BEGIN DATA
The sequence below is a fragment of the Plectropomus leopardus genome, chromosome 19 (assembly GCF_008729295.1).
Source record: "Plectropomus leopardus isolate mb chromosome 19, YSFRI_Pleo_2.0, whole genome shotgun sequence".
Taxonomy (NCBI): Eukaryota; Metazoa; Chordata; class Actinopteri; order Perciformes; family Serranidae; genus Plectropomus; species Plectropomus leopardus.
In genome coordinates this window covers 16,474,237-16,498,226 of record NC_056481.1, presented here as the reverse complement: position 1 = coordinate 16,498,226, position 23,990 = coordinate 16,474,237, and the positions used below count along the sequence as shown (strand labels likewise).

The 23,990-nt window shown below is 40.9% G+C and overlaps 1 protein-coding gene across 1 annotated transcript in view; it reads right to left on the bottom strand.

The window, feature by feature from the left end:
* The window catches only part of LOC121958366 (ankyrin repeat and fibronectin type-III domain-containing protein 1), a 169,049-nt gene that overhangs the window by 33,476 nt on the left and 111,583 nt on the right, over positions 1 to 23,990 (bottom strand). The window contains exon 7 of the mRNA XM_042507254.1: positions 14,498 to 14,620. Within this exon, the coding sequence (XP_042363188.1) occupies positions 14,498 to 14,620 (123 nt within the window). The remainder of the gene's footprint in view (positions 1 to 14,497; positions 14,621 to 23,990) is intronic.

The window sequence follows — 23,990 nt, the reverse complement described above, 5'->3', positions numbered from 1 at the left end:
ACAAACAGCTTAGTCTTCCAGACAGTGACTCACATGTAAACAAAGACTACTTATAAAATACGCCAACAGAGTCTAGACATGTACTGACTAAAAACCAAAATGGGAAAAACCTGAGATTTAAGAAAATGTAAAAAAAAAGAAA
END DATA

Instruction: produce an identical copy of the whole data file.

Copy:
The sequence below is a fragment of the Plectropomus leopardus genome, chromosome 19 (assembly GCF_008729295.1).
Source record: "Plectropomus leopardus isolate mb chromosome 19, YSFRI_Pleo_2.0, whole genome shotgun sequence".
Taxonomy (NCBI): Eukaryota; Metazoa; Chordata; class Actinopteri; order Perciformes; family Serranidae; genus Plectropomus; species Plectropomus leopardus.
In genome coordinates this window covers 16,474,237-16,498,226 of record NC_056481.1, presented here as the reverse complement: position 1 = coordinate 16,498,226, position 23,990 = coordinate 16,474,237, and the positions used below count along the sequence as shown (strand labels likewise).

The 23,990-nt window shown below is 40.9% G+C and overlaps 1 protein-coding gene across 1 annotated transcript in view; it reads right to left on the bottom strand.

The window, feature by feature from the left end:
* The window catches only part of LOC121958366 (ankyrin repeat and fibronectin type-III domain-containing protein 1), a 169,049-nt gene that overhangs the window by 33,476 nt on the left and 111,583 nt on the right, over positions 1 to 23,990 (bottom strand). The window contains exon 7 of the mRNA XM_042507254.1: positions 14,498 to 14,620. Within this exon, the coding sequence (XP_042363188.1) occupies positions 14,498 to 14,620 (123 nt within the window). The remainder of the gene's footprint in view (positions 1 to 14,497; positions 14,621 to 23,990) is intronic.

The window sequence follows — 23,990 nt, the reverse complement described above, 5'->3', positions numbered from 1 at the left end:
ACAAACAGCTTAGTCTTCCAGACAGTGACTCACATGTAAACAAAGACTACTTATAAAATACGCCAACAGAGTCTAGACATGTACTGACTAAAAACCAAAATGGGAAAAACCTGAGATTTAAGAAAATGTAAAAAAAAAGAAA